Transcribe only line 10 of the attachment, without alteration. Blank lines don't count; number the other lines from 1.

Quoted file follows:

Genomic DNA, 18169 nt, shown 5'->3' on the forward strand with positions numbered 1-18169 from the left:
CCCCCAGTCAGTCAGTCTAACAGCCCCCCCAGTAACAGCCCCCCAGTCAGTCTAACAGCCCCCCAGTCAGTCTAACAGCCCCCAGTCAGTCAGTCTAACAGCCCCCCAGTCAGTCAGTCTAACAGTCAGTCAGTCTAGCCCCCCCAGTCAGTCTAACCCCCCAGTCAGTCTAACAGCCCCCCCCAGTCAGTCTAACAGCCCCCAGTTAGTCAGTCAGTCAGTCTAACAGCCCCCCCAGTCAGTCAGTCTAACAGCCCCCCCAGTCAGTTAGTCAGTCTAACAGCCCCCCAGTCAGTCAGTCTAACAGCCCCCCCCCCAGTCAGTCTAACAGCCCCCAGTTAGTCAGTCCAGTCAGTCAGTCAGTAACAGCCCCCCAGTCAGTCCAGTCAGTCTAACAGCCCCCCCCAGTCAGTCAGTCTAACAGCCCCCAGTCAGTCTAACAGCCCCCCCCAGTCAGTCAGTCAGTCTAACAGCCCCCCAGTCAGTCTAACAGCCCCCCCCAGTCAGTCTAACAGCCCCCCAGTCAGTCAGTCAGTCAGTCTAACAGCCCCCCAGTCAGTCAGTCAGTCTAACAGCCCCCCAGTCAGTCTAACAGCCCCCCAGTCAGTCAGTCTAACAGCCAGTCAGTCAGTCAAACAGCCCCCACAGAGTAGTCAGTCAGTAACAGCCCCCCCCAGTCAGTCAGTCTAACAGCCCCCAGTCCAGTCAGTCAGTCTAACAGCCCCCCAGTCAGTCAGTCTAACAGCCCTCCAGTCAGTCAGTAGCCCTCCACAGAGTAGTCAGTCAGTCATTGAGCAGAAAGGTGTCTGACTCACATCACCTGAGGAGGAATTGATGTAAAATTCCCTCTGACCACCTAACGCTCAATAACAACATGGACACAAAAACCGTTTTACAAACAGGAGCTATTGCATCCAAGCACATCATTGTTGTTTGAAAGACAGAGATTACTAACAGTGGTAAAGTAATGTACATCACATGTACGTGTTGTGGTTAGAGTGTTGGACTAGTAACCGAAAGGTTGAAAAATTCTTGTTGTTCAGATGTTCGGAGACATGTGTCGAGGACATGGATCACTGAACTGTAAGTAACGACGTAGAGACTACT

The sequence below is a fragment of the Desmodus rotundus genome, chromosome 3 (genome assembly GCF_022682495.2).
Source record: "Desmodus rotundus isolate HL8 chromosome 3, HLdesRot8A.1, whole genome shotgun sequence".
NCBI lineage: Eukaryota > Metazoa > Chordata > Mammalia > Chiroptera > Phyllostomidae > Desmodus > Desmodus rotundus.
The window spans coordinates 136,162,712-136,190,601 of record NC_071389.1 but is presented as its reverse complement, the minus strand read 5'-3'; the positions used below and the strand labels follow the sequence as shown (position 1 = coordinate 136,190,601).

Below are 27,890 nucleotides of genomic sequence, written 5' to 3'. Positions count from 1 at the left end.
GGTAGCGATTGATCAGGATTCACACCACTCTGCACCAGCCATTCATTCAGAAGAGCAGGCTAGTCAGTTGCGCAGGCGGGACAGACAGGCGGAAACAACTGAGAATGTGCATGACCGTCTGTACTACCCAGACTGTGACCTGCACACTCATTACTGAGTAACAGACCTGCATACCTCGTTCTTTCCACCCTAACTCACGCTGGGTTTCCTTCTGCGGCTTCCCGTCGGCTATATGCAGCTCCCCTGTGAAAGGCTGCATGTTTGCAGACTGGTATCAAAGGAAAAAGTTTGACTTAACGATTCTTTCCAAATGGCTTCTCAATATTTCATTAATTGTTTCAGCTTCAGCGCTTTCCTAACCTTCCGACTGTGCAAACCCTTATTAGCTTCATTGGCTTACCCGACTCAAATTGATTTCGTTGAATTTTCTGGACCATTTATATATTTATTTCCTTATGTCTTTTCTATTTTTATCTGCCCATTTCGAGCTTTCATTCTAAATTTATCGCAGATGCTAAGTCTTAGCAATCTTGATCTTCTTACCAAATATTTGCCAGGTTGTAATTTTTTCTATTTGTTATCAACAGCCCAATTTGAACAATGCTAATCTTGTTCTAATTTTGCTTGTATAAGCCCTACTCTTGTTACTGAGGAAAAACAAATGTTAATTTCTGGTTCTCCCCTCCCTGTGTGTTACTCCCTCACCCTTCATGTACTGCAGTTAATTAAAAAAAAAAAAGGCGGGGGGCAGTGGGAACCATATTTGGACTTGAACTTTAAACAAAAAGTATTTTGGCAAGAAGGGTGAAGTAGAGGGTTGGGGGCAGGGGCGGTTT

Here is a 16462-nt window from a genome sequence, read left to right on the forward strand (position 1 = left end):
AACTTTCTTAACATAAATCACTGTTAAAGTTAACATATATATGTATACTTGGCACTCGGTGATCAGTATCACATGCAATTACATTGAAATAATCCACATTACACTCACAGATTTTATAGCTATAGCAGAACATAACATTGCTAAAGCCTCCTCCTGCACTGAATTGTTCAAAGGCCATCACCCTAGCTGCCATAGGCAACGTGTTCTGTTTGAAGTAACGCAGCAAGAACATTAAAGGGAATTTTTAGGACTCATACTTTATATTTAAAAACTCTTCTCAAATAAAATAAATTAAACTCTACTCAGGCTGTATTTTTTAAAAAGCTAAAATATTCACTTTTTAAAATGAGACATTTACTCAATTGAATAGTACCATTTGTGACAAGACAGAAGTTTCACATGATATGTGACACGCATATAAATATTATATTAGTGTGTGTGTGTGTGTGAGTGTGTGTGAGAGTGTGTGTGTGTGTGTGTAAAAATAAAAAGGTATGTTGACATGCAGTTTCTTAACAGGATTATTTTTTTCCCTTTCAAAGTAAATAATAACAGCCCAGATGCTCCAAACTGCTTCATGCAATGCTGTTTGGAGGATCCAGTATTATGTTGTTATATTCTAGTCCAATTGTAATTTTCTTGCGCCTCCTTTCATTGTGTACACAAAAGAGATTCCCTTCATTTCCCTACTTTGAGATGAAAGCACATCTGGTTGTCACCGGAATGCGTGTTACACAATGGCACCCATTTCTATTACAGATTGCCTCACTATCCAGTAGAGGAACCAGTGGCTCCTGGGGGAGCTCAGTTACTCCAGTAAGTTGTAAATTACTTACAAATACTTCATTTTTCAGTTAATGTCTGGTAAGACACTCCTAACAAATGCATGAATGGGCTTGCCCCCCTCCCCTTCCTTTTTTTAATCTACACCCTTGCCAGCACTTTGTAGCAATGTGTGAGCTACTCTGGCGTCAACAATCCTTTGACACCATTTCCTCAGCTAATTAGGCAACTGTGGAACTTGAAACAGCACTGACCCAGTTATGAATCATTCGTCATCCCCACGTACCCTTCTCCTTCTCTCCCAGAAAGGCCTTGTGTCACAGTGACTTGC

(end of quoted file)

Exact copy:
AACTTTCTTAACATAAATCACTGTTAAAGTTAACATATATATGTATACTTGGCACTCGGTGATCAGTATCACATGCAATTACATTGAAATAATCCACATTACACTCACAGATTTTATAGCTATAGCAGAACATAACATTGCTAAAGCCTCCTCCTGCACTGAATTGTTCAAAGGCCATCACCCTAGCTGCCATAGGCAACGTGTTCTGTTTGAAGTAACGCAGCAAGAACATTAAAGGGAATTTTTAGGACTCATACTTTATATTTAAAAACTCTTCTCAAATAAAATAAATTAAACTCTACTCAGGCTGTATTTTTTAAAAAGCTAAAATATTCACTTTTTAAAATGAGACATTTACTCAATTGAATAGTACCATTTGTGACAAGACAGAAGTTTCACATGATATGTGACACGCATATAAATATTATATTAGTGTGTGTGTGTGTGTGAGTGTGTGTGAGAGTGTGTGTGTGTGTGTGTAAAAATAAAAAGGTATGTTGACATGCAGTTTCTTAACAGGATTATTTTTTTCCCTTTCAAAGTAAATAATAACAGCCCAGATGCTCCAAACTGCTTCATGCAATGCTGTTTGGAGGATCCAGTATTATGTTGTTATATTCTAGTCCAATTGTAATTTTCTTGCGCCTCCTTTCATTGTGTACACAAAAGAGATTCCCTTCATTTCCCTACTTTGAGATGAAAGCACATCTGGTTGTCACCGGAATGCGTGTTACACAATGGCACCCATTTCTATTACAGATTGCCTCACTATCCAGTAGAGGAACCAGTGGCTCCTGGGGGAGCTCAGTTACTCCAGTAAGTTGTAAATTACTTACAAATACTTCATTTTTCAGTTAATGTCTGGTAAGACACTCCTAACAAATGCATGAATGGGCTTGCCCCCCTCCCCTTCCTTTTTTTAATCTACACCCTTGCCAGCACTTTGTAGCAATGTGTGAGCTACTCTGGCGTCAACAATCCTTTGACACCATTTCCTCAGCTAATTAGGCAACTGTGGAACTTGAAACAGCACTGACCCAGTTATGAATCATTCGTCATCCCCACGTACCCTTCTCCTTCTCTCCCAGAAAGGCCTTGTGTCACAGTGACTTGC